Malaysia -Market Surveys After Liwayway.

Legal News & Analysis - Asia Pacific - Malaysia - Intellectual Property

3 November, 2017


IN THIS ARTICLE, MICHELLE LOI ANALYSES THE RECENT FEDERAL COURT DECISION ON THE VALUE OF MARKET SURVEYS TO PROVE NON-USE.

The value of a market survey often used by a “person aggrieved”[1] to challenge a registered trade mark on the ground of non-use was assessed by the Federal Court in the recent case ofLiwayway Marketing Corporation v Oishi Group Public Co Ltd[2]. The Federal Court held that compliance with the Whitford Guidelines[3] does not automatically translate a person aggrieved case into one where the prima facie burden of proving non-use has been discharged.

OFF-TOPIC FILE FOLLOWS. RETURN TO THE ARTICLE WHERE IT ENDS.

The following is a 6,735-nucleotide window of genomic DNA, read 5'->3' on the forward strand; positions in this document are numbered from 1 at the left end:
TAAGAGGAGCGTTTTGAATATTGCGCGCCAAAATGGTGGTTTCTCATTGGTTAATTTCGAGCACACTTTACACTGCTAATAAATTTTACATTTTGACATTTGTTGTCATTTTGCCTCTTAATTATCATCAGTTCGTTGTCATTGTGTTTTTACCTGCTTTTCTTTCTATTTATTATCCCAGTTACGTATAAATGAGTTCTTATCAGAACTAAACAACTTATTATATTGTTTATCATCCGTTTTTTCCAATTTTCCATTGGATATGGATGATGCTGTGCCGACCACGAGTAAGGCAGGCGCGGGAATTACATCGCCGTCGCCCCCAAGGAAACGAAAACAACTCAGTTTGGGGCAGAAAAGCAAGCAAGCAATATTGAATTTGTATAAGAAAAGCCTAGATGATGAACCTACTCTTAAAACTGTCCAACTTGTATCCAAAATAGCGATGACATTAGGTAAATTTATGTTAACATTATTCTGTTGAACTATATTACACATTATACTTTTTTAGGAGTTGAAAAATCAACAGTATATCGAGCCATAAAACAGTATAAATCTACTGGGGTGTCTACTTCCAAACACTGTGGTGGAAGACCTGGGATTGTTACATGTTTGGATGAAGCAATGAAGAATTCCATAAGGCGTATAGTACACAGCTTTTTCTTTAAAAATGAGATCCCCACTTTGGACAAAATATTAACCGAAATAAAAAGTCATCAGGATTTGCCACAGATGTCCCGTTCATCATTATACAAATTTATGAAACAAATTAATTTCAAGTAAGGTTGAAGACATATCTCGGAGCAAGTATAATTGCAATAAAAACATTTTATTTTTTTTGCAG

It is clear from the Federal Court decision that fulfilment of the Whitford Guidelines was not enough as that only addressed the form of a market survey report (or in other words, what a market survey report ought to contain).  The substantive aspect (discussed below) of the market survey report is equally important as well.  It is only when both aspects are fulfilled can a person aggrieved be said to have discharged its prima facie burden of proving non-use.

A registered trade mark is presumed to be prima facie valid. Section 36 of the Trade Marks Act 1976 (“the TMA”) provides that in all legal proceedings relating to a registered trade mark, the fact that a person is registered as proprietor of the trade mark shall be prima facie evidence of the validity of the original registration of the trade mark and of all subsequent assignments and transmissions thereof.